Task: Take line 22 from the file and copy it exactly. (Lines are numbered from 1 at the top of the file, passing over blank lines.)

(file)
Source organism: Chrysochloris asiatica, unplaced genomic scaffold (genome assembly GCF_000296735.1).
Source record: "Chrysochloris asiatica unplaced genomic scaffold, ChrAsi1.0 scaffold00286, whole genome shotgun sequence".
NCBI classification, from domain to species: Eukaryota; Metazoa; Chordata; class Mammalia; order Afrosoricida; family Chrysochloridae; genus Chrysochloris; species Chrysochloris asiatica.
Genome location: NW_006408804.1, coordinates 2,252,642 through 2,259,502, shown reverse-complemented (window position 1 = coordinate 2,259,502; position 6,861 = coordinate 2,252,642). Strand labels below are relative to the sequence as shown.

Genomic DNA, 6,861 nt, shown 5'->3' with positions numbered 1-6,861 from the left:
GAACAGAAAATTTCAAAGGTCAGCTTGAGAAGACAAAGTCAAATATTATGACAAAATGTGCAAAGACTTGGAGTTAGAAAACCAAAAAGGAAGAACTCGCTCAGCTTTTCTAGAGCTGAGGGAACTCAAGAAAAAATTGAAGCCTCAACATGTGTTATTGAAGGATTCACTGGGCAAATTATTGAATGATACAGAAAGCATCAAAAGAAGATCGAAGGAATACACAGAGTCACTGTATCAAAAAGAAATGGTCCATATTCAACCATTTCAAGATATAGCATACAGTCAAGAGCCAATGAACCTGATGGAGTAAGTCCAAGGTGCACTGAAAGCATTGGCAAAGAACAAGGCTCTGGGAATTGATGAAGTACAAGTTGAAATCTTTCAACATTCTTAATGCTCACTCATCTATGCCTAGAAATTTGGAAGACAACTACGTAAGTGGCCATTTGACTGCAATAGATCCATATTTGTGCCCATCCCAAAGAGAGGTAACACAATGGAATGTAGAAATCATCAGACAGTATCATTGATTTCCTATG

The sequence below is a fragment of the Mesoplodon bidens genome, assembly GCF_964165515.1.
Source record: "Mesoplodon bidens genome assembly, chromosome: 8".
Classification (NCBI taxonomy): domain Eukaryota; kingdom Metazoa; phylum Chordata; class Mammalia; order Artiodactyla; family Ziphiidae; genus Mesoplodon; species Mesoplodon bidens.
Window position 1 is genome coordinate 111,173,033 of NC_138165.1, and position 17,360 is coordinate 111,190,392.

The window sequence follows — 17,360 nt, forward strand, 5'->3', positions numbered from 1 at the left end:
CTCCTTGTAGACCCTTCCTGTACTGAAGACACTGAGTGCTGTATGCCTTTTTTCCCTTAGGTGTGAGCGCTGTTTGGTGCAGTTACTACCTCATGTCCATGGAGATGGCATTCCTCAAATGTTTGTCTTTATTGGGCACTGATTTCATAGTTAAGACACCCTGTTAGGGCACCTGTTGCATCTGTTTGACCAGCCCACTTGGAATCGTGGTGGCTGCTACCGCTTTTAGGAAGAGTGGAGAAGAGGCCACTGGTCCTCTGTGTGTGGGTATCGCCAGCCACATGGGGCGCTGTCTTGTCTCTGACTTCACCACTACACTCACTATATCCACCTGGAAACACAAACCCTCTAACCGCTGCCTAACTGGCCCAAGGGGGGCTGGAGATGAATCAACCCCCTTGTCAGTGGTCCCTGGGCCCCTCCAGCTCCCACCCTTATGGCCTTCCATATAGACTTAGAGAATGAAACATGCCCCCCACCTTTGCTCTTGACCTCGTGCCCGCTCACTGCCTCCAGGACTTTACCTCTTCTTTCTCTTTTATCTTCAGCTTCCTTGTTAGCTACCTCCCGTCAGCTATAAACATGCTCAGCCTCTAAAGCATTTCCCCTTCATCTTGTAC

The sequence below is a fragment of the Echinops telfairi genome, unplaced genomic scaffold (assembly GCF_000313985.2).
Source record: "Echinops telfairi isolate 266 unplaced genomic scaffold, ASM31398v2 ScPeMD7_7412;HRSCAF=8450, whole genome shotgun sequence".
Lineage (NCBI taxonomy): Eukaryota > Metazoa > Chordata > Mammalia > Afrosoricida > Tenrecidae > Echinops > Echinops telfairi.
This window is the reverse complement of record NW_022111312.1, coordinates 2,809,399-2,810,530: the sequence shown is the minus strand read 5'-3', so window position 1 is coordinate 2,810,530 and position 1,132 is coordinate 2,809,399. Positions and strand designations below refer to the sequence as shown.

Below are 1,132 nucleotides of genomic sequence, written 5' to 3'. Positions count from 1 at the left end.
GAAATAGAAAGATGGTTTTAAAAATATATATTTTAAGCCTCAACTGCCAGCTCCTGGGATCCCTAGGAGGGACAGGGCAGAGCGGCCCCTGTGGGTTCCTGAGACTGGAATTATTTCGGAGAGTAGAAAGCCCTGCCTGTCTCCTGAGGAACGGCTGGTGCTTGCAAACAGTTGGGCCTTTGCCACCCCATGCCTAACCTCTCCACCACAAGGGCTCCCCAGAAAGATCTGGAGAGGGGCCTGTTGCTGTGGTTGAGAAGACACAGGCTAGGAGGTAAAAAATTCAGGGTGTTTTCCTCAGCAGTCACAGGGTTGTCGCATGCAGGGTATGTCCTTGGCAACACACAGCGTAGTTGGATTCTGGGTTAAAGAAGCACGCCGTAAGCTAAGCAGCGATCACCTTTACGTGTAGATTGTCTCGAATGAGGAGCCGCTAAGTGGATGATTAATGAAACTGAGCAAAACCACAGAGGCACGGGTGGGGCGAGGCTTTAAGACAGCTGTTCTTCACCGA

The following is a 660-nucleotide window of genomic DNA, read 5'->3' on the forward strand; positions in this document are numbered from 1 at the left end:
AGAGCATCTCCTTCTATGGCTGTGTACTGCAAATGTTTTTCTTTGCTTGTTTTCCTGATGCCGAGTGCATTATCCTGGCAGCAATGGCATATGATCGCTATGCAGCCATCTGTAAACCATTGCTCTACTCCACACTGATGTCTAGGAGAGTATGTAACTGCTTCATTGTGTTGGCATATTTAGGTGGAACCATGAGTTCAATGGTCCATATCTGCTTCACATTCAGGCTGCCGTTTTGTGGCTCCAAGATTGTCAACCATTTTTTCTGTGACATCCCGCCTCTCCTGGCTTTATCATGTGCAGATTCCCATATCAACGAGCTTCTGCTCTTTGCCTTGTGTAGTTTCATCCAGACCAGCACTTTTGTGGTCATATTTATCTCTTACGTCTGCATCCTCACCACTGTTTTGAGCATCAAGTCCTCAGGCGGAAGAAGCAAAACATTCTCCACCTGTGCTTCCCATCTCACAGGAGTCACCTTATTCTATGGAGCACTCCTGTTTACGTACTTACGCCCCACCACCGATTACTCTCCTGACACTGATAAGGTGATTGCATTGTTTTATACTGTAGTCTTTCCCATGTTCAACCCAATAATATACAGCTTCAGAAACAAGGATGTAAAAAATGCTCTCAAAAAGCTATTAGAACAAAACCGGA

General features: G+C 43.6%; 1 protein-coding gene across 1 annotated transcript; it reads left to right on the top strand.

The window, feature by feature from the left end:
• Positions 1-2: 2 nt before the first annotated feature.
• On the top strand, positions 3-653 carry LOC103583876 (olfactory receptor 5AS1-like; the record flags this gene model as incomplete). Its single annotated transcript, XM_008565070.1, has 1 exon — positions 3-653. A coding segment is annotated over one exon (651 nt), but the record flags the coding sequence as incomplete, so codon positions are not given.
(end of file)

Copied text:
The window, feature by feature from the left end: